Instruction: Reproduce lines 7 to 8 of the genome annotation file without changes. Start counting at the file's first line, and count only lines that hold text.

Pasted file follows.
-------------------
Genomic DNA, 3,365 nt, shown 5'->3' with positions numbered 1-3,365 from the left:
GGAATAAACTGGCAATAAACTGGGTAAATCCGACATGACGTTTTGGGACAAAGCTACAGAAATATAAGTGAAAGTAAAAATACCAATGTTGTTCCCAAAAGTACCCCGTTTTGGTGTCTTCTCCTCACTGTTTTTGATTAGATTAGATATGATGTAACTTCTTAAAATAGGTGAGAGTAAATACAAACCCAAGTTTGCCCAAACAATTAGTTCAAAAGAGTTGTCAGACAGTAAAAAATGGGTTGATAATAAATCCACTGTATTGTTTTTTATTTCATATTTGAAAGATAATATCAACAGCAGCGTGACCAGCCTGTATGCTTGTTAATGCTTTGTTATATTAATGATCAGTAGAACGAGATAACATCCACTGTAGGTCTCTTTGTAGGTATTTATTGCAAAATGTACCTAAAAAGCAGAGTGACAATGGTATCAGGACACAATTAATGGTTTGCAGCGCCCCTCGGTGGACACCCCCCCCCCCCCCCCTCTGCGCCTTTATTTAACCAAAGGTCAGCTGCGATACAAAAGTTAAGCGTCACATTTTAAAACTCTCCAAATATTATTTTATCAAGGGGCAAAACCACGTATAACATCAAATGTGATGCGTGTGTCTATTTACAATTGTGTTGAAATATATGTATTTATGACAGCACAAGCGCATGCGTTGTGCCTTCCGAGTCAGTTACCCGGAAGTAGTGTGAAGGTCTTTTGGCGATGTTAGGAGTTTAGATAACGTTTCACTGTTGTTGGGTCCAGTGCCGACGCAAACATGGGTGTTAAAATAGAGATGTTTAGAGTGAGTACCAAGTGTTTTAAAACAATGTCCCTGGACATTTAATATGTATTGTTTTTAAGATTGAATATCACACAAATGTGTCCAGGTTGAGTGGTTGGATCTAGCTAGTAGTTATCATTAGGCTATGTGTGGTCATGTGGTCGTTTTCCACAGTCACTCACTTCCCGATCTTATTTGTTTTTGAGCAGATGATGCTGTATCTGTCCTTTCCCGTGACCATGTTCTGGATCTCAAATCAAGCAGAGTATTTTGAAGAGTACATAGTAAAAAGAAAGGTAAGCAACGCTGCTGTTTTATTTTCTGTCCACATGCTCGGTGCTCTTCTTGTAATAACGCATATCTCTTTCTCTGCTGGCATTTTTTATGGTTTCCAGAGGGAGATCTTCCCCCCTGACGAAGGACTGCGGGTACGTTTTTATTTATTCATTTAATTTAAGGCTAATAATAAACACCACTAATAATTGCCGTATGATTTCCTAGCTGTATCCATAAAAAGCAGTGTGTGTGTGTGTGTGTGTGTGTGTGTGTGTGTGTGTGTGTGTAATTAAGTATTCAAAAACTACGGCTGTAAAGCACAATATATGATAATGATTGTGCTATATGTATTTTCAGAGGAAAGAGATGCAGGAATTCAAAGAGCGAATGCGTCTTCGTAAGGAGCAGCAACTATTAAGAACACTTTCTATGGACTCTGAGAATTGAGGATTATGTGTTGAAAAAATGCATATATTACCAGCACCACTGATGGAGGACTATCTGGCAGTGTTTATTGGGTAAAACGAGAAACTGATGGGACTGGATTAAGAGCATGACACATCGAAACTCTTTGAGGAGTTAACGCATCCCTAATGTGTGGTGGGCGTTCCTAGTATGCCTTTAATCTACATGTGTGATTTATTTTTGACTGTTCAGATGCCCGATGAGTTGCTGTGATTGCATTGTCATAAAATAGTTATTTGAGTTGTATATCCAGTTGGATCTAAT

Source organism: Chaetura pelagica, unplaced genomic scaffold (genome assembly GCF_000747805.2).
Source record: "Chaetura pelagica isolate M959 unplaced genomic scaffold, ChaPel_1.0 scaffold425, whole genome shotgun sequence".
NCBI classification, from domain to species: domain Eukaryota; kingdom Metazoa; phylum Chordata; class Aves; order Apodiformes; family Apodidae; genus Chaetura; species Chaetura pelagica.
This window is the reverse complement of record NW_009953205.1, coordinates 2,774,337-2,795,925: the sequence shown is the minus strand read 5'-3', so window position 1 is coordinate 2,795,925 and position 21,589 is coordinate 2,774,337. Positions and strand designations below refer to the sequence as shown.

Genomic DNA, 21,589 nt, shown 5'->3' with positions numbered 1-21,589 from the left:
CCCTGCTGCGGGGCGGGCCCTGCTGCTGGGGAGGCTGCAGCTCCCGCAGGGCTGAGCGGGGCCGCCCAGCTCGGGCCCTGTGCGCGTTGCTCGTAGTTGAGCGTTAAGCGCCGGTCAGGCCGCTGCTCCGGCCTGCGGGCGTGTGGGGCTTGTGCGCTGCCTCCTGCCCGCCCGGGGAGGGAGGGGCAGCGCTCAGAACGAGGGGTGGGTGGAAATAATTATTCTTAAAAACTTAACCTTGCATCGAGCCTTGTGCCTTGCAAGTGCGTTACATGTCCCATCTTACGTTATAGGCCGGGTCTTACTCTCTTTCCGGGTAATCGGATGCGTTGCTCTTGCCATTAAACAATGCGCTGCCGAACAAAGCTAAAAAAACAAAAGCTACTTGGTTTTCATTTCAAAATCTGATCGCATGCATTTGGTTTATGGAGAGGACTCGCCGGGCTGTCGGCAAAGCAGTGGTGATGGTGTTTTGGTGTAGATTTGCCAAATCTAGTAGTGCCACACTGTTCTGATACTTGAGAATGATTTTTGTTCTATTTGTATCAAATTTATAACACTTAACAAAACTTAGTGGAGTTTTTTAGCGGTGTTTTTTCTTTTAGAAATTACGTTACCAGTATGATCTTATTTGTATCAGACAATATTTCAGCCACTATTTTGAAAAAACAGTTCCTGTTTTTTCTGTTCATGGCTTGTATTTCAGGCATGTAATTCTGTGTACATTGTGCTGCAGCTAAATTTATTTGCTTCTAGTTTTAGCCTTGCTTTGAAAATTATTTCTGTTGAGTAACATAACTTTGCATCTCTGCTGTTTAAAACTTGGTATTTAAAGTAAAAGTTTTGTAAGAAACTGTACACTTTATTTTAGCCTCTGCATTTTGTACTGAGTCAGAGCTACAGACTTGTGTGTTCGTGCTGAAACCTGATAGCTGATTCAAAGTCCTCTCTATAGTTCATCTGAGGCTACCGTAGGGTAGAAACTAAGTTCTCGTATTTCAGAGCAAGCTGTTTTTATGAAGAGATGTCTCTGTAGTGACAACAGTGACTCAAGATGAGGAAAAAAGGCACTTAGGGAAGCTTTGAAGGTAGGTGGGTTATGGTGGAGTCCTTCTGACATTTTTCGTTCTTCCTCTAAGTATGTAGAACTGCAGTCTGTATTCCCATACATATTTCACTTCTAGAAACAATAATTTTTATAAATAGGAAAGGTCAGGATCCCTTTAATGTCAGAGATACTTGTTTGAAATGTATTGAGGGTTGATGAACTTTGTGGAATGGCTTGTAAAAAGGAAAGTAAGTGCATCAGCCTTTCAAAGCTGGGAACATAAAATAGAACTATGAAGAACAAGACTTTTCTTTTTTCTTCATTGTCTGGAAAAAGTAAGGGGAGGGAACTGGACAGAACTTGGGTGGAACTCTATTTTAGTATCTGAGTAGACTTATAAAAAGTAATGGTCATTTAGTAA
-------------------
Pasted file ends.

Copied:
Genomic DNA, 21,589 nt, shown 5'->3' with positions numbered 1-21,589 from the left:
CCCTGCTGCGGGGCGGGCCCTGCTGCTGGGGAGGCTGCAGCTCCCGCAGGGCTGAGCGGGGCCGCCCAGCTCGGGCCCTGTGCGCGTTGCTCGTAGTTGAGCGTTAAGCGCCGGTCAGGCCGCTGCTCCGGCCTGCGGGCGTGTGGGGCTTGTGCGCTGCCTCCTGCCCGCCCGGGGAGGGAGGGGCAGCGCTCAGAACGAGGGGTGGGTGGAAATAATTATTCTTAAAAACTTAACCTTGCATCGAGCCTTGTGCCTTGCAAGTGCGTTACATGTCCCATCTTACGTTATAGGCCGGGTCTTACTCTCTTTCCGGGTAATCGGATGCGTTGCTCTTGCCATTAAACAATGCGCTGCCGAACAAAGCTAAAAAAACAAAAGCTACTTGGTTTTCATTTCAAAATCTGATCGCATGCATTTGGTTTATGGAGAGGACTCGCCGGGCTGTCGGCAAAGCAGTGGTGATGGTGTTTTGGTGTAGATTTGCCAAATCTAGTAGTGCCACACTGTTCTGATACTTGAGAATGATTTTTGTTCTATTTGTATCAAATTTATAACACTTAACAAAACTTAGTGGAGTTTTTTAGCGGTGTTTTTTCTTTTAGAAATTACGTTACCAGTATGATCTTATTTGTATCAGACAATATTTCAGCCACTATTTTGAAAAAACAGTTCCTGTTTTTTCTGTTCATGGCTTGTATTTCAGGCATGTAATTCTGTGTACATTGTGCTGCAGCTAAATTTATTTGCTTCTAGTTTTAGCCTTGCTTTGAAAATTATTTCTGTTGAGTAACATAACTTTGCATCTCTGCTGTTTAAAACTTGGTATTTAAAGTAAAAGTTTTGTAAGAAACTGTACACTTTATTTTAGCCTCTGCATTTTGTACTGAGTCAGAGCTACAGACTTGTGTGTTCGTGCTGAAACCTGATAGCTGATTCAAAGTCCTCTCTATAGTTCATCTGAGGCTACCGTAGGGTAGAAACTAAGTTCTCGTATTTCAGAGCAAGCTGTTTTTATGAAGAGATGTCTCTGTAGTGACAACAGTGACTCAAGATGAGGAAAAAAGGCACTTAGGGAAGCTTTGAAGGTAGGTGGGTTATGGTGGAGTCCTTCTGACATTTTTCGTTCTTCCTCTAAGTATGTAGAACTGCAGTCTGTATTCCCATACATATTTCACTTCTAGAAACAATAATTTTTATAAATAGGAAAGGTCAGGATCCCTTTAATGTCAGAGATACTTGTTTGAAATGTATTGAGGGTTGATGAACTTTGTGGAATGGCTTGTAAAAAGGAAAGTAAGTGCATCAGCCTTTCAAAGCTGGGAACATAAAATAGAACTATGAAGAACAAGACTTTTCTTTTTTCTTCATTGTCTGGAAAAAGTAAGGGGAGGGAACTGGACAGAACTTGGGTGGAACTCTATTTTAGTATCTGAGTAGACTTATAAAAAGTAATGGTCATTTAGTAA